Blood sugar – the main type of sugar you get by eating food – supplies the body’s cells with energy. However, consistently high levels can relieve the destruction of the body. If you have type 2 diabetes, you are prone to high blood sugar levels, because the main regulatory force – insulin production – is weakened. However, numerous studies indicate the power of magnesium and how it can help improve blood sugar. How?
In fact, low blood magnesium levels have been reported in 25 to 38 percent of people with type 2 diabetes, and are more common in those who do not have blood sugar.
In a systematic review, eight of the 12 studies showed that giving magnesium supplements for six to 24 weeks to healthy people or those with type 2 diabetes helped lower fasting blood sugar levels compared with placebo.
Healthcare workers noted that each 50 mg increase in magnesium intake produced a three percent reduction in fasting blood sugar in those who entered the study with low blood magnesium levels.
Benefits of Apple Cider Vinegar: Surprising Health Benefits [INSIGHT]
How to live longer: Opt for plant proteins [ADVICE]
How to live longer: The best time to exercise [TIPS]
Another study, published in the National Library of Medicine, analyzed the effects of magnesium supplements on insulin resistance in humans.
The study noted: “Recent studies have shown that minerals play a role in disorders of glucose metabolism in humans.
“Magnesium is a particularly extensively studied mineral that has been shown to act in the management of hyperglycemia, hyperinsulinemia, and the action of insulin resistance (IR).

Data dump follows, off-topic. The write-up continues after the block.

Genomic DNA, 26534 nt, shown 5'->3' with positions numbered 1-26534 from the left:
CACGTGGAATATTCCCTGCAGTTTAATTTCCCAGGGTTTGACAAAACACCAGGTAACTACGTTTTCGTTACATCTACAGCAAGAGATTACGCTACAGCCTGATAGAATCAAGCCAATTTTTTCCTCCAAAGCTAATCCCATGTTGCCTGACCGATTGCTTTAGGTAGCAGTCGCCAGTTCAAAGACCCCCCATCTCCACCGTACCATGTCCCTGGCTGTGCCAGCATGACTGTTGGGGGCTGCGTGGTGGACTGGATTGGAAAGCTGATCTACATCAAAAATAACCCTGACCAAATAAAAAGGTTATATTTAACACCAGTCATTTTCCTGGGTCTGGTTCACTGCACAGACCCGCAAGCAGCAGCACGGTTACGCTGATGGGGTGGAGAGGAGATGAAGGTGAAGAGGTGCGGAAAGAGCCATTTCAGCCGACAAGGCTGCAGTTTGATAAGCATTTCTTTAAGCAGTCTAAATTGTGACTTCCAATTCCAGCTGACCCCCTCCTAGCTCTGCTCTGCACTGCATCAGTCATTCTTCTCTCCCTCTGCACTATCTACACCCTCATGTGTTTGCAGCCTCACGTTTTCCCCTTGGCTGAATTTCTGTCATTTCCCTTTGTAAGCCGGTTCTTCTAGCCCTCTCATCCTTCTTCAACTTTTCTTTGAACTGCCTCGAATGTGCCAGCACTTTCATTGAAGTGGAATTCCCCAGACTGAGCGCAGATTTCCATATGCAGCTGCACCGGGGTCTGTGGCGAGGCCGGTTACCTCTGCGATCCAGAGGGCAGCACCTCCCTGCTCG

“The data from this systematic review provide evidence of the benefits of magnesium supplements in reducing IR in patients with hypomagnesaemia who present with IR.”
A diet rich in magnesium can help reduce the risk of type 2 diabetes, Diabetes.co.uk said.
“Because magnesium deficiency is associated with insulin resistance, which causes type 2 diabetes, the researchers hypothesized that increased magnesium could be useful in preventing these health complications.”
“In fact, studies have shown that the risk of developing type 2 diabetes is four percent lower with every additional 50 mg of magnesium intake daily.”
There is growing evidence that severe dietary magnesium deficiencies in the Western world are associated with an increased risk for major diseases.
Foods rich in magnesium include dark chocolate, avocados, nuts, legumes, tofu, seeds, oily fish and bananas.
Magnesium is an important mineral that many may not have enough of, and could help improve your mood and reduce the symptoms of depression and anxiety.